While the results of our decisions have been generally correct under double jeopardy analysis, the reasoning used to reach these results has engendered some confusion in the lower courts. Compare Elmore, supra, 375 N.E.2d at 667-68 (White, J., for the court), with id. at 668-70 (Buchanan, J., dissenting). Some of the confusion is attributable to our use of the term "merger" where other language would have been more appropriate.

The doctrine of merger of offenses developed in early common law and was applied only where a defendant's conduct constituted both a felony and a misdemeanor. Because of the procedural differences between the trial of felonies and the trial of misdemeanors, the misdemeanor was said to merge into the felony. W. LaFave and A. Scott, Criminal Law p. 494 (1972). However, felonies were never merged into felonies nor were misdemeanors merged into misdemeanors. Pivak v. State, (1931) 202 Ind. 417, 175 N.E. 278. While it is doubtful whether the doctrine of merger ever existed in this state, it is clear that its application would have been limited to cases where the identical criminal act constituted both a felony *896 and a misdemeanor. Id. at 202 Ind. 422-423, 175 N.E. 281. A principal reason supporting the doctrine was that a failure to merge the misdemeanor into the felony, when both were committed by the same act, would allow the defendant to be twice punished for the same act. Id. at n. 1. It is evident, in light of the doctrine's history and purpose, that common law merger is an inadequate vehicle for resolving modern problems posed where multiple felonies arise from a single criminal act. Accordingly, any language in our decisions which could be read as giving new life to the merger doctrine is hereby disapproved.

Prior to the time when double jeopardy analysis was made obligatory on the states by Benton v. Maryland, supra, this court dealt with reprosecution and multiple punishment issues by applying what is called the "identity of offense" or "same evidence" test. See generally Comment, Twice in Jeopardy, 75 Yale L.J. 262, 269-273 (1965). This test was developed to secure the rights found in the double jeopardy provision of the state constitution. Ind. Const. art. 1, § 14. Durke v. State, (1932) 204 Ind. 370, 183 N.E. 97. Thus it was early recognized that questions of the type presented by the instant case were essentially double jeopardy rather than merger problems. In the context of a second trial following an earlier prosecution for offenses arising from the same act, the "identity of offense" test has been described as follows:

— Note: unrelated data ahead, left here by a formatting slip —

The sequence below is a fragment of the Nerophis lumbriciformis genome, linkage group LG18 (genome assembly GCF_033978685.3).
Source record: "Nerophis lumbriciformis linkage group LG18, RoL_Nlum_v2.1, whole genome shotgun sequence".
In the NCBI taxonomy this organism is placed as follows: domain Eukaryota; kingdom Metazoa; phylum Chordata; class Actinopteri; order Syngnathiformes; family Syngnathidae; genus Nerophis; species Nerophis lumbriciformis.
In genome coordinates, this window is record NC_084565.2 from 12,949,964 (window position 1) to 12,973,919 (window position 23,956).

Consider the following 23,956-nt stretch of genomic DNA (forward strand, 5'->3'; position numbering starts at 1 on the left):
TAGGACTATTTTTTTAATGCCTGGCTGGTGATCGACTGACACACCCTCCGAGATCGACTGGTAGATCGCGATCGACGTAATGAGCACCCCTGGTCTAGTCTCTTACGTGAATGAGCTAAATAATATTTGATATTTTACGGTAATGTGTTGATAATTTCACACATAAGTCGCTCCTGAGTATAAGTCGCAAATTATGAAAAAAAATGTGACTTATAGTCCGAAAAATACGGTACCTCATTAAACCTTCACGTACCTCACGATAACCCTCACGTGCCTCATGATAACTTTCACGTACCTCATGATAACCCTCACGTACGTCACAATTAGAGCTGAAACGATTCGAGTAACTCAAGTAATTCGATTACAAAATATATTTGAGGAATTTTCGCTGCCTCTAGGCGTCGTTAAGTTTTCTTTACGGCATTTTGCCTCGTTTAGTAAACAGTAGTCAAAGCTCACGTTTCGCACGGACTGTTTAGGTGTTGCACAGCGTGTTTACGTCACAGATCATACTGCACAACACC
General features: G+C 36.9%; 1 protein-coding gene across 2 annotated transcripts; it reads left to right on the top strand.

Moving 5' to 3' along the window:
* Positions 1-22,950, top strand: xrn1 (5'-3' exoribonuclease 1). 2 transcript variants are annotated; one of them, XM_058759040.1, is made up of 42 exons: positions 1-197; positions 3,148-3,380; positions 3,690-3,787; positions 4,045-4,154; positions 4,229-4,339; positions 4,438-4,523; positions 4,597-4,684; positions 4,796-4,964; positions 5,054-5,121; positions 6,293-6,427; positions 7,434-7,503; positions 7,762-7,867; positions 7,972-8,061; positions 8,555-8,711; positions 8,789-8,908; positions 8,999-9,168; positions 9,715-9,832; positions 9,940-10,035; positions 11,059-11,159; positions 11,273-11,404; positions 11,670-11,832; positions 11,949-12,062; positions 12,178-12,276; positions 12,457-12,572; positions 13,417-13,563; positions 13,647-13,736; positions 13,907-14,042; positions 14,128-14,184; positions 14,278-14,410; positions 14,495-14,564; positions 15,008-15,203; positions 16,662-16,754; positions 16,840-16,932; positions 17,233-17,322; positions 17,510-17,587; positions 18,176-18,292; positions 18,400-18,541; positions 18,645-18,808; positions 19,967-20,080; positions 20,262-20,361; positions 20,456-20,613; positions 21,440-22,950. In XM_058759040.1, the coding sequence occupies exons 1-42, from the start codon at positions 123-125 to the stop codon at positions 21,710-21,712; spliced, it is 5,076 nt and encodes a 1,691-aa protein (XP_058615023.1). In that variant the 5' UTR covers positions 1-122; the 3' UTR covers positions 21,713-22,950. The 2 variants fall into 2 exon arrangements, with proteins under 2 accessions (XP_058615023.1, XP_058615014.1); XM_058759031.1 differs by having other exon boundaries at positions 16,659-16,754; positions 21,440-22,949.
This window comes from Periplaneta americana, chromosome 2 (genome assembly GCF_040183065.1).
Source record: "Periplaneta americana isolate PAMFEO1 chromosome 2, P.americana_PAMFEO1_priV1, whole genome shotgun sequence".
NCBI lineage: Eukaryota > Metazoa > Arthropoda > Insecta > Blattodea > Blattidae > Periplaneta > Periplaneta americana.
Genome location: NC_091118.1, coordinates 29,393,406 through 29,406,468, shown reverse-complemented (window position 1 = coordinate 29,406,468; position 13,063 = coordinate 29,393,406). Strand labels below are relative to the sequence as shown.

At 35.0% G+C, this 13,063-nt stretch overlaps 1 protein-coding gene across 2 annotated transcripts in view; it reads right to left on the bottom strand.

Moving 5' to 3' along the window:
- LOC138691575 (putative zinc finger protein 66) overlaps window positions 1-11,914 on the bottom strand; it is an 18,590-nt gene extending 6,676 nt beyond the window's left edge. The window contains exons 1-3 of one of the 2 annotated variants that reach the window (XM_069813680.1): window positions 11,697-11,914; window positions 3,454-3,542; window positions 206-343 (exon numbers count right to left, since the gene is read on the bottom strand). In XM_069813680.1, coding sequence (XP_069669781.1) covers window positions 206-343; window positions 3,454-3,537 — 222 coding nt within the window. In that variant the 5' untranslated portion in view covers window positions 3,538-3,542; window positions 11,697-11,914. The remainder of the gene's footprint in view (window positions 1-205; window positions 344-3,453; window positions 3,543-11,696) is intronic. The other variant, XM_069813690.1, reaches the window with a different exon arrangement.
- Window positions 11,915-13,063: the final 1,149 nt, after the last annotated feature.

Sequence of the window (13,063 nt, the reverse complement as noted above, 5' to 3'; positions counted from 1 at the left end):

"This test, as usually stated in the decisions of this court, is whether if what is set out in the second indictment had been proved under the first, there could have been a conviction, or stated another way: would the same evidence be necessary to secure a conviction in the pending, as in the former prosecution."

Foran v. State, (1924) 195 Ind. 55, 60, 144 N.E. 529, 530. See also Tungate v. State, (1958) 238 Ind. 48, 147 N.E.2d 232; Ford v. State, (1951) 229 Ind. 516, 98 N.E.2d 655; Durke v. State, (1932) 204 Ind. 370, 183 N.E. 97; State v. Elder, (1879) 65 Ind. 282. From this general rule, Justice Bobbitt held that it logically followed that if an accused can be prosecuted on separate charges in different trials for offenses growing out of the same act or circumstances, he could be prosecuted for all or any number of them in a single trial. "Under such procedure the accused could be found guilty on any or all of the offenses charged." Tungate, supra, at 238 Ind. 52-53, 147 N.E.2d 234. The obvious similarity between the "identity of offense" test and the federal double jeopardy standard was recognized by this court in Dunkle v. State, (1961) 241 Ind. 548, 551, 173 N.E.2d 657, 658.

"The recognized test, in determining the identity in similar crimes charged, is the difference or lack of difference in the evidence necessary to establish one particular crime as compared with that required to establish the other crime. Blockburger v. United States, (1931) 284 U.S. 299, 304, 52 S. Ct. 180, 76 L. Ed. 306; Gillenwaters v. Biddle, 18 F.2d 206, 208 (C.C.A. 8th Cir.1927)."

Thus, until recently, our method of analysis in cases involving multiple count offenders closely paralleled the methodology employed by federal courts for protecting Fifth Amendment guarantees. Now that we are bound by the federal Double Jeopardy Clause, it is more necessary than ever that we be in line with federal standards.

The language of some of our more recent decisions is marked by a subtle but significant departure from traditional double jeopardy analysis. An example of this is seen in Thompson v. State, (1972) 259 Ind. 587, 290 N.E.2d 724. In Thompson we held that sentences for both possession and selling drugs could not stand since, under the statute, the count charging sale necessarily included possession. In so holding, we stated:

"Since Appellant has been subjected to only one judicial proceeding for the offenses charged, his claim of double jeopardy is inappropriate ... However, he has received, in effect, double punishment for a single offense arising from but one set of operative circumstances ... We hold that before the court may enter judgment and impose *897 sentence upon multiple counts, the facts giving rise to the various offenses must be independently supportable, separate and distinct."